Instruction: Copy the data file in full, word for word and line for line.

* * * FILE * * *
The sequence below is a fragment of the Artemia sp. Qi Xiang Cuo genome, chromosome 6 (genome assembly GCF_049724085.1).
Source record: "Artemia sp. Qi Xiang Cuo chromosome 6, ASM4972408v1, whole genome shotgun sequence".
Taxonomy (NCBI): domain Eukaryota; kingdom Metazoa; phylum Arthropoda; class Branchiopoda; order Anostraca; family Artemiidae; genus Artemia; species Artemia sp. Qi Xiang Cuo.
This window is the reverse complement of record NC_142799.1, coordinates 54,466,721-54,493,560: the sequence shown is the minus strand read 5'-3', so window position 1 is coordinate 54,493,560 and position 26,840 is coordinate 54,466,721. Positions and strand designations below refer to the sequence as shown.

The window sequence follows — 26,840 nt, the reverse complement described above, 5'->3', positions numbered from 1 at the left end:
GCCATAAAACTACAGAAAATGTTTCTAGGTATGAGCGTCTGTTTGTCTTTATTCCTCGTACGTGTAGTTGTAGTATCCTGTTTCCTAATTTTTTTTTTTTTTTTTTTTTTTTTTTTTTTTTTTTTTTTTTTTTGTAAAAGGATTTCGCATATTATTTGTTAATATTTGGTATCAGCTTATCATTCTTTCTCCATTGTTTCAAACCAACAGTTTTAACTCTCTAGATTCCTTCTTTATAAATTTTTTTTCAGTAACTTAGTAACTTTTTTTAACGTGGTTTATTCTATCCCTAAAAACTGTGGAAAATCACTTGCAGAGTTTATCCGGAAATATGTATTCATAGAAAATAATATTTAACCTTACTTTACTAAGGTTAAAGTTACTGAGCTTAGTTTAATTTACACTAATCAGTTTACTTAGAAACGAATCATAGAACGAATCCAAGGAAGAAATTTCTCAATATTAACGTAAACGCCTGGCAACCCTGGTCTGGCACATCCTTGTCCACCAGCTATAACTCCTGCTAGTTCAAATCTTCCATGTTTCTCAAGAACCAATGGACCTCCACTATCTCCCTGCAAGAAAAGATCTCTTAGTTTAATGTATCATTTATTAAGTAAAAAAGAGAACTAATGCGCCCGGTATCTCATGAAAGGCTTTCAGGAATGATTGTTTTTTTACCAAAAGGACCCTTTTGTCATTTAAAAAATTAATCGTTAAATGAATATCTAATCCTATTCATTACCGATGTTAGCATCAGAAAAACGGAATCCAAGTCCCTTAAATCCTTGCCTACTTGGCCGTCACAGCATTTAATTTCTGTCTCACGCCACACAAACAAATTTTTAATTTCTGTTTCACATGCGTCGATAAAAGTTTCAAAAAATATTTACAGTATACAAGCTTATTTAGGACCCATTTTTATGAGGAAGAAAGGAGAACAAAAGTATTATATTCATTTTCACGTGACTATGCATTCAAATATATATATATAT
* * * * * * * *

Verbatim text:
The sequence below is a fragment of the Artemia sp. Qi Xiang Cuo genome, chromosome 6 (genome assembly GCF_049724085.1).
Source record: "Artemia sp. Qi Xiang Cuo chromosome 6, ASM4972408v1, whole genome shotgun sequence".
Taxonomy (NCBI): domain Eukaryota; kingdom Metazoa; phylum Arthropoda; class Branchiopoda; order Anostraca; family Artemiidae; genus Artemia; species Artemia sp. Qi Xiang Cuo.
This window is the reverse complement of record NC_142799.1, coordinates 54,466,721-54,493,560: the sequence shown is the minus strand read 5'-3', so window position 1 is coordinate 54,493,560 and position 26,840 is coordinate 54,466,721. Positions and strand designations below refer to the sequence as shown.

The window sequence follows — 26,840 nt, the reverse complement described above, 5'->3', positions numbered from 1 at the left end:
GCCATAAAACTACAGAAAATGTTTCTAGGTATGAGCGTCTGTTTGTCTTTATTCCTCGTACGTGTAGTTGTAGTATCCTGTTTCCTAATTTTTTTTTTTTTTTTTTTTTTTTTTTTTTTTTTTTTTTTTTTTTGTAAAAGGATTTCGCATATTATTTGTTAATATTTGGTATCAGCTTATCATTCTTTCTCCATTGTTTCAAACCAACAGTTTTAACTCTCTAGATTCCTTCTTTATAAATTTTTTTTCAGTAACTTAGTAACTTTTTTTAACGTGGTTTATTCTATCCCTAAAAACTGTGGAAAATCACTTGCAGAGTTTATCCGGAAATATGTATTCATAGAAAATAATATTTAACCTTACTTTACTAAGGTTAAAGTTACTGAGCTTAGTTTAATTTACACTAATCAGTTTACTTAGAAACGAATCATAGAACGAATCCAAGGAAGAAATTTCTCAATATTAACGTAAACGCCTGGCAACCCTGGTCTGGCACATCCTTGTCCACCAGCTATAACTCCTGCTAGTTCAAATCTTCCATGTTTCTCAAGAACCAATGGACCTCCACTATCTCCCTGCAAGAAAAGATCTCTTAGTTTAATGTATCATTTATTAAGTAAAAAAGAGAACTAATGCGCCCGGTATCTCATGAAAGGCTTTCAGGAATGATTGTTTTTTTACCAAAAGGACCCTTTTGTCATTTAAAAAATTAATCGTTAAATGAATATCTAATCCTATTCATTACCGATGTTAGCATCAGAAAAACGGAATCCAAGTCCCTTAAATCCTTGCCTACTTGGCCGTCACAGCATTTAATTTCTGTCTCACGCCACACAAACAAATTTTTAATTTCTGTTTCACATGCGTCGATAAAAGTTTCAAAAAATATTTACAGTATACAAGCTTATTTAGGACCCATTTTTATGAGGAAGAAAGGAGAACAAAAGTATTATATTCATTTTCACGTGACTATGCATTCAAATATATATATATAT